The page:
Offering signals, such as a tug on a coat sleeve or a code word to say when my son is feeling uncomfortable, overwhelmed, or even unsafe, gives him the tools he needs to feel a sense of order amongst the pandemonium of Christmas shopping. These practice runs can be invaluable to him when he is nearing a neurologically overloaded state and would not otherwise know how to communicate his feelings in the moment.
And, while we plan, we provide some extra motivation by having a reward for helping complete our shopping goals. We also come up with planned “pit stops” at some favorite store sections, such as the book department for my avid reader or choosing a fun pack of stickers in the crafting aisle, to give extra incentive to finish out the shopping trip with a smile.
4. Provide a Means to Recenter and Refocus When Senses Run High
Holiday shopping can cause a plethora of signals in my child’s brain that he can’t effectively process all at once—the sights, sounds, and scents surrounding him can cause a sensory traffic-jam that makes him want to just shut down. Sometimes, finding a bench near the back of a store to munch a quick treat, and cuddle a lovie from home, can act as a reset button when he’s nearing a melting point.
Fuel for the trip is a good idea in general, so having had a healthy meal before going shopping and keeping a snack handy keeps blood sugars balanced and serves as a positive distraction. Granola or protein bars are my son’s go-to snack of choice and are portable energy boosts for those need-a-break moments.
During our quiet pause for a snack is a perfect time to give him praise for all we’ve accomplished. Positive reinforcement is so important in children with sensory processing disorders since they are extremely prone to anxiety and depression when trying to work through hyperstimulation. To combat these negative feelings, we make sure our son knows just how proud of him we are, and that we realize the great effort he is making to help with our Christmas shopping. Our vote of confidence in him can really support him through this challenging task.
5. Get Away From Sensory Chaos and Go Digital If All Else Fails
Even the best-laid plans often go awry, and that’s okay. I can’t predict how each day will unfold, nor can I always guess exactly how an ever-changing environment will impact my son. Bearing this in mind, I always step out with the mindset that if it all gets to be too much for my child, I can arrange to shop alone at a later date.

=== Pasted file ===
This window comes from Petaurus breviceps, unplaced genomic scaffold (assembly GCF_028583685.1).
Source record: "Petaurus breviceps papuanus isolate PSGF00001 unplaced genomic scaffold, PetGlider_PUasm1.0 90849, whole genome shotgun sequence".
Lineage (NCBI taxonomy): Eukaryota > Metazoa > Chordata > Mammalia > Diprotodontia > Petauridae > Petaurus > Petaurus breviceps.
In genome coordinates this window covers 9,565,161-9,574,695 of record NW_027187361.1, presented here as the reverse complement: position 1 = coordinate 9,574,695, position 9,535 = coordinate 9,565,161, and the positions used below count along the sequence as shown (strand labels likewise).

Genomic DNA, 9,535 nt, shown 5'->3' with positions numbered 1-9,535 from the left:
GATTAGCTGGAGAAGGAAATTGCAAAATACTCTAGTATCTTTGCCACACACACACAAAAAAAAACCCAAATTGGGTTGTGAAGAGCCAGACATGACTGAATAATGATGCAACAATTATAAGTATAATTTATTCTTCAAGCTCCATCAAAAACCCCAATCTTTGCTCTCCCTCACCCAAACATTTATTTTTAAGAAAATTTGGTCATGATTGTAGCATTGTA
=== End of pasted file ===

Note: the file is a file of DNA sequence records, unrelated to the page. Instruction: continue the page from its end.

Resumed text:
When the hustle and bustle of holiday shopping is more than my little man can handle, I couldn’t be more grateful for the awesome resource of online shopping! Being able to sit at home with my son at ease, and feeling included in the decision making as he scrolls through gift options, makes my heart sing. Utilizing the wish lists we had our family and friends make online, we have the perfect gift for each person on our list, right at our fingertips. We can finish our shopping without fighting through crowds or risking hyperstimulation for my son.
One thing is certain, whether we prepare and then brave the Christmas rush, or we use the helpful tools available to us online, our whole family can get in on the fun of holiday shopping, without sensory overload, when we do a bit of careful planning and preparation.
Want to help your kids set up their own holiday wish lists and find wonderful ways to get your whole family in on the Christmas shopping this year? The elves are at your service! Check out our tutorials on YouTube to get you started with ease, and take advantage of the many ideas shared on Facebook, Instagram @Elfstergram, and Twitter @Elfster this holiday season!